But the first wave of infections taking place in 1918 over the spring and beginning of summer saw many develop only light symptoms, and it wasn't treated as a matter of great importance. But after briefly dying down, the second wave emerged in the summer. The virus had successfully mutated, and attacked with greater potency.
There were many cases of people between their 20s and 40s, in the prime of their health, drawing their final breaths around two days after developing symptoms. Incidentally, it's said that many older people had greater immunity due to the influenza outbreaks of the previous century.
The virus flourished among soldiers, and it traveled from port towns along the main arteries of Europe to engulf the Eurasian continental landmass. There was a huge amount of death, with 600,000 in North America, 2.3 million in Europe, 12.5 million in India, 1.5 million in Indonesia, and 390,000 in Japan, among others. In all 25 million people are said to have died, but others assert that it was closer to 50 million or 100 million.
But this was all going on in the middle of a huge war, when the number of deaths is a state secret that countries don't want their enemies to know. All sides worked to conceal the figures to prevent exposing their weaknesses. So Spain, a neutral country, ended up getting its name slapped onto the disease spreading everywhere.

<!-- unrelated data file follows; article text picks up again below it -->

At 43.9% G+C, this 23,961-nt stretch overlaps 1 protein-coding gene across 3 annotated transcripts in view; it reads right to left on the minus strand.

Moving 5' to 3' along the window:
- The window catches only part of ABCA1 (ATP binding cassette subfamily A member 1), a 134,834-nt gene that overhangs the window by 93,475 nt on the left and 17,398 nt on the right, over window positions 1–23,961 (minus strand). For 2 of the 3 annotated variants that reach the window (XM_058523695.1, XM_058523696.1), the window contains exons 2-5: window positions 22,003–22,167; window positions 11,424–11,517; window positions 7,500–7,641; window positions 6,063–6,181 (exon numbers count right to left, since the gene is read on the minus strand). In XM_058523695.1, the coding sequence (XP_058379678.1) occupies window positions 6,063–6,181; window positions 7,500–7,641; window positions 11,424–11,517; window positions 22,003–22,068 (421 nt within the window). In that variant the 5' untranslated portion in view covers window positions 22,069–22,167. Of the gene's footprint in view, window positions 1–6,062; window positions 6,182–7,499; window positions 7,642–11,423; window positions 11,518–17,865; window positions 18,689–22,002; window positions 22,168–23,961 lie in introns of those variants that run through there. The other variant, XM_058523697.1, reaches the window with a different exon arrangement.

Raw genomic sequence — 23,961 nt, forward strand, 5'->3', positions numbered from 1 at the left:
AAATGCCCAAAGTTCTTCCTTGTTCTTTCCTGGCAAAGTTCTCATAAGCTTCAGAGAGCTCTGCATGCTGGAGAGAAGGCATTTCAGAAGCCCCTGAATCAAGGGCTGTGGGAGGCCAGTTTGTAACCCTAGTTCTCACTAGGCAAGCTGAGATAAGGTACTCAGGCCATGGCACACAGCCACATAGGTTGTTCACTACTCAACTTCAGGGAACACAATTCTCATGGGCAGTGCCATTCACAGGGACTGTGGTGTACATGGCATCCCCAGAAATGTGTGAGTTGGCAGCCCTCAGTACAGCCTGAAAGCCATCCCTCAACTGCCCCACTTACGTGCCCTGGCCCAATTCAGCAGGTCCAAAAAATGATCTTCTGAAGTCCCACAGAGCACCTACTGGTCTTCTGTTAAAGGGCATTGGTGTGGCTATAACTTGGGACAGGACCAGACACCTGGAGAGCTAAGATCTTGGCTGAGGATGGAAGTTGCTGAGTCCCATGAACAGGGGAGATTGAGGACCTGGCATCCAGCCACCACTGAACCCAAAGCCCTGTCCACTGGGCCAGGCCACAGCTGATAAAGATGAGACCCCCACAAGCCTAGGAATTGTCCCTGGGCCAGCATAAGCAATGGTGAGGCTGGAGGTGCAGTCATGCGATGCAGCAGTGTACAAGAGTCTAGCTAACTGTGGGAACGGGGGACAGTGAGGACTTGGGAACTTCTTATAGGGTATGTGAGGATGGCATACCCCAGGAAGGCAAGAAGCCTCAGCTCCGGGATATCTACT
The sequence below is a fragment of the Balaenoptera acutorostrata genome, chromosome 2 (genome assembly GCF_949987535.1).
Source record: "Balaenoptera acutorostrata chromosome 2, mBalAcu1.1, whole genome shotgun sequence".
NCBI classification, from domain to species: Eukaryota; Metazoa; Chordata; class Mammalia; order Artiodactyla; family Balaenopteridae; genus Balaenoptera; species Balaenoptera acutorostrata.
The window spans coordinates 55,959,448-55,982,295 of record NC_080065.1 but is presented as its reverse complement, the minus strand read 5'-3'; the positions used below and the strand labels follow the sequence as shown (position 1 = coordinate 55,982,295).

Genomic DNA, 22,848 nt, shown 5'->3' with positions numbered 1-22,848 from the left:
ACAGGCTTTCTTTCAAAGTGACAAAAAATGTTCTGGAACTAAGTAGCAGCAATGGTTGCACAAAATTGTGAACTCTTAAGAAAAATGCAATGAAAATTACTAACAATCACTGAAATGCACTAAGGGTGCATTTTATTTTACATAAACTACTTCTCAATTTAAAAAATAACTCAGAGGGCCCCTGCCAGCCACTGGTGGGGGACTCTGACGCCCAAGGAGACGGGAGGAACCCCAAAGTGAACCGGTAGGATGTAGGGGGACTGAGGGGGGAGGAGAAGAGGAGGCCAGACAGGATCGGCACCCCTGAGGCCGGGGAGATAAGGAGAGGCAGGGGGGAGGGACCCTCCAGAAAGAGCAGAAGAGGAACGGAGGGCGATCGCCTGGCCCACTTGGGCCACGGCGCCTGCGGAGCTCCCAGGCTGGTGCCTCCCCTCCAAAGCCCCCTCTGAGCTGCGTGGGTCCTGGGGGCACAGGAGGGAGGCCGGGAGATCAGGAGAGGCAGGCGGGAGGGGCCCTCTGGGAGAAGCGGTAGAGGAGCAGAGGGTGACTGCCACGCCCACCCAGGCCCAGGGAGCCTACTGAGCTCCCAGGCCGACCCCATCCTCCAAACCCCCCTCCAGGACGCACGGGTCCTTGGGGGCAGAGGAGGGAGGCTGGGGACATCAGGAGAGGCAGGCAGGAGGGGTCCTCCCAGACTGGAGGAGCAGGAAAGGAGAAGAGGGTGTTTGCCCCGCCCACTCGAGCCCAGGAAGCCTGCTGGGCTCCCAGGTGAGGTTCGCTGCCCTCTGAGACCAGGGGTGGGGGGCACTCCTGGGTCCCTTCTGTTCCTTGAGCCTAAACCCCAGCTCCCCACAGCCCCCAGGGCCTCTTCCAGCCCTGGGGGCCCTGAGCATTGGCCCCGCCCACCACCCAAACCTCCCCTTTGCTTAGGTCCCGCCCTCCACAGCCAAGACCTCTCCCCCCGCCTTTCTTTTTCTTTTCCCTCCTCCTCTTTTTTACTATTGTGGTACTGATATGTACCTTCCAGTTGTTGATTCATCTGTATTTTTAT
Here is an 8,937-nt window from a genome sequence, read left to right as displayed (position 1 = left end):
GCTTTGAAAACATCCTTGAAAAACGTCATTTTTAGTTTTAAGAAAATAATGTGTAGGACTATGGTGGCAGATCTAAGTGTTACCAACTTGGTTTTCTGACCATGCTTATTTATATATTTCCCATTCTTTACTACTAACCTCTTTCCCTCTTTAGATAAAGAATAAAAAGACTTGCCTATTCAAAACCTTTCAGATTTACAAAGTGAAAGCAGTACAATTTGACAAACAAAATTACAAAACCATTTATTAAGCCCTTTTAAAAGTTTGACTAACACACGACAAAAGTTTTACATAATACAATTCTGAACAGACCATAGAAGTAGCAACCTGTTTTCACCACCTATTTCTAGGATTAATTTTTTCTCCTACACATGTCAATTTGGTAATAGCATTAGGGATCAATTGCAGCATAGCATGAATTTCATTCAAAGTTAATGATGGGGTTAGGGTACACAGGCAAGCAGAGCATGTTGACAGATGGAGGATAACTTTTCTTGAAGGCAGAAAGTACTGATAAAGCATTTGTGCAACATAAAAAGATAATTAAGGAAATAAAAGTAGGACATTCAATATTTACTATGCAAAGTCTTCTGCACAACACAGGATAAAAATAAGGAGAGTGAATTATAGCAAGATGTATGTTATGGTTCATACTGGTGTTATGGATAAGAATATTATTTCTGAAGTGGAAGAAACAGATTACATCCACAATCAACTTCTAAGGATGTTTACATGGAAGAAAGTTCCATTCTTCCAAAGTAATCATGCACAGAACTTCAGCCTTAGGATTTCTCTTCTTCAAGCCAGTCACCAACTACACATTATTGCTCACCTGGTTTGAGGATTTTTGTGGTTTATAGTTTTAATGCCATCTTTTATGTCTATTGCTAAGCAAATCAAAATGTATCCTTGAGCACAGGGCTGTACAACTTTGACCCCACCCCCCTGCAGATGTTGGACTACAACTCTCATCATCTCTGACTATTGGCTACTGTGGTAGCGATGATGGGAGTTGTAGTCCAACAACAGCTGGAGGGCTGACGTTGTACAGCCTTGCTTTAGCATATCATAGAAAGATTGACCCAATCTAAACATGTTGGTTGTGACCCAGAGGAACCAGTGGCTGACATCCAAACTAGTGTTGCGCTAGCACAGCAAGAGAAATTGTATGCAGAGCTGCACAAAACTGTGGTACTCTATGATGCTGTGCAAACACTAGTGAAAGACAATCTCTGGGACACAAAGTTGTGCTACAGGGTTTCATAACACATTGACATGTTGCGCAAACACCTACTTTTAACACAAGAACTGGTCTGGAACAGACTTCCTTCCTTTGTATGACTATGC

In all, around 9 million people died fighting in WWI, with the younger generation who were to be in charge of the future of society killed indiscriminately. On top of that was the threat from the virus. What a mess. In November 1918, the ceasefire came. Perhaps the countries caught up in the war's frenzied slaughter were being punished further by the infectious disease, which, ironically, fulfilled a role in pushing the combatants toward peace.
The virus came to Japan a little late. In May 1918, a group of sumo wrestlers on tour in Taiwan were infected, and some cases in Yokohama that originated on a military vessel docked at the Port of Yokosuka were reported, but Japan effectively avoided the first wave.
But then came the more virulent second wave. For Japan, there were two peaks: one in November 1918, the other in January 1920. Primarily during 1919, the virus spread to every corner of the country, and 388,000 people lost their lives. The figures, compiled by the Ministry of Home Affairs which oversaw the police and health departments, are accurate in comparison to international numbers.
Even in today's Japan, we are still some way away from having a medical system that can cope with the number of patients with heavy symptoms that were seen during the influenza outbreak. Then, most had no choice but to stay home on the verge between life and death. People who asked to be hospitalized were refused, and it was apparently not uncommon for bodies to be seen in front of hospitals. It was a completely horrendous time.
Avoid gatherings, move away from people who are sneezing, always wash your hands and gargle, cover the face with a mask or cloth. All of these directives come from the Home Affairs Ministry's messages to the public at the time. It's grimly amusing to see how little has changed between now and 100 years ago.